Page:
Bill (Steven Cooke) is a nerdy, liberal weenie and recycling enthusiast being bullied by the jocks at school when he fortuitously finds a recovering alcoholic leprechaun (Garry Kluger) in a beer bottle. Granted three wishes, Bill naturally wants a shot at hot cheerleader Krissi (Lezlie Z. McCraw), which brings him into intensified conflict with sadistic stud Tony (Rick McDowell), who also wants to get his paws on her. The hit-and-miss Irish magic results in such memorable moments as Bill being turned into a cat, Tony’s tennis racket coming to life and giving him a whacking, and Bill shrinking to mite size, riding a naked vixen’s bar of soap as she lathers herself, and bouncing around in Krissi’s panties and holding on for dear life in the perilous jungle of her pubes. Throw in a few quaint soft rock songs, and Getting Lucky has the makings of an 80s classic.

Admittedly, Getting Lucky, sporting its 1990 copyright, is not technically an 80s movie, but it does demonstrate nicely how the early 90s were in many instances a holdover, a culmination, or a last gasp of the 80s – and so it narrowly squeezes in as an 80s Oddities Month pick. Something of a straggler within its genre, Getting Lucky is essentially a throwback to the early-to-mid-80s variety of teen raunch comedy, a genre which had lost steam over the course of the decade, with the charming likes of Screwballs (1983) and Hot Moves (1984) having given way to lamely tame youth fare like The Allnighter (1987) and How I Got into College (1989). At the same time, Getting Lucky‘s imaginative nastiness is tempered by a sweetness and innocence that at times recalls The Virgin Queen of St. Francis High (1987).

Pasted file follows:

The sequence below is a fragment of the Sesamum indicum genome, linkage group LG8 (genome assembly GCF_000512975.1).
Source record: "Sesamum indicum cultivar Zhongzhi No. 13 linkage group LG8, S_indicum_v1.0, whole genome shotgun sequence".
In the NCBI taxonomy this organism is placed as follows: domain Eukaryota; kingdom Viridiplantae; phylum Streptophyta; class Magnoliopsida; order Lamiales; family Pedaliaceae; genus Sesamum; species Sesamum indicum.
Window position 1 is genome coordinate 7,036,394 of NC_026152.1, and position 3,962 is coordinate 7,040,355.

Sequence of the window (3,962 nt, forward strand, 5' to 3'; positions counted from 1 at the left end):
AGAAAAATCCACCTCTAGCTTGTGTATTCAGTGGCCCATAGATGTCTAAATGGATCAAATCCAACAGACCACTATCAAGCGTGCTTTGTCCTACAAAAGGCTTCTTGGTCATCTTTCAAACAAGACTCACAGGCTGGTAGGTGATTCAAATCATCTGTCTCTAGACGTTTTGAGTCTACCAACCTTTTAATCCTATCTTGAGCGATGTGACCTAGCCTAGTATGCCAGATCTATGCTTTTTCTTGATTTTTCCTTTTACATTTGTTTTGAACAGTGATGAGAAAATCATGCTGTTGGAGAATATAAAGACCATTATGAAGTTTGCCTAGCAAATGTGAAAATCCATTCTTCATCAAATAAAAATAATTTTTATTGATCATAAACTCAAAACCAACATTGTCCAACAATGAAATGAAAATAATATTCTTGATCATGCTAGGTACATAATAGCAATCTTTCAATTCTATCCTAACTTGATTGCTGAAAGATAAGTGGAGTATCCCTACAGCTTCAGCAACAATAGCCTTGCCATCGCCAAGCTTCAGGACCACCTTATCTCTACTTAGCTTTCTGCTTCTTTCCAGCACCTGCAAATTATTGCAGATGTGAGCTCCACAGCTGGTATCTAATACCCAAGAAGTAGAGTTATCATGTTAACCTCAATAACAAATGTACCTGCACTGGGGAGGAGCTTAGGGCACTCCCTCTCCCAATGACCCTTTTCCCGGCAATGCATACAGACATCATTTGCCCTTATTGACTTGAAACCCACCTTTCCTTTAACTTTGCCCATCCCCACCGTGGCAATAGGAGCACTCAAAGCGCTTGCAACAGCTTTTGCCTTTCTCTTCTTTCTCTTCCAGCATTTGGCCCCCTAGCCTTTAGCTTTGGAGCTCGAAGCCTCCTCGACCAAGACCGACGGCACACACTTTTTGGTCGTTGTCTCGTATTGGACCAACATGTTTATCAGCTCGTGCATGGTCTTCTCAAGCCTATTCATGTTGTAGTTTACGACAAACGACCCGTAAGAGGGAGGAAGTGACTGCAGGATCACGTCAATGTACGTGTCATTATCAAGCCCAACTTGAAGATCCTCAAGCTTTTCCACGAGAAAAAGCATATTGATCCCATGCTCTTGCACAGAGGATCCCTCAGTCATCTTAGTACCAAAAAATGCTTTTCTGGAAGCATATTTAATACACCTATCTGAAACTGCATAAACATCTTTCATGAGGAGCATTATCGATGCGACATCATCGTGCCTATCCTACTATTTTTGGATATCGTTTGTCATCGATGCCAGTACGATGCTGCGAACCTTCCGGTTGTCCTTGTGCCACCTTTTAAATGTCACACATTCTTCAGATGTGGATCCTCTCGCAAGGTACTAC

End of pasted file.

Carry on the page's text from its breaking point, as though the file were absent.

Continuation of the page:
4 out of 5 stars. Recommended to fans of films of this type.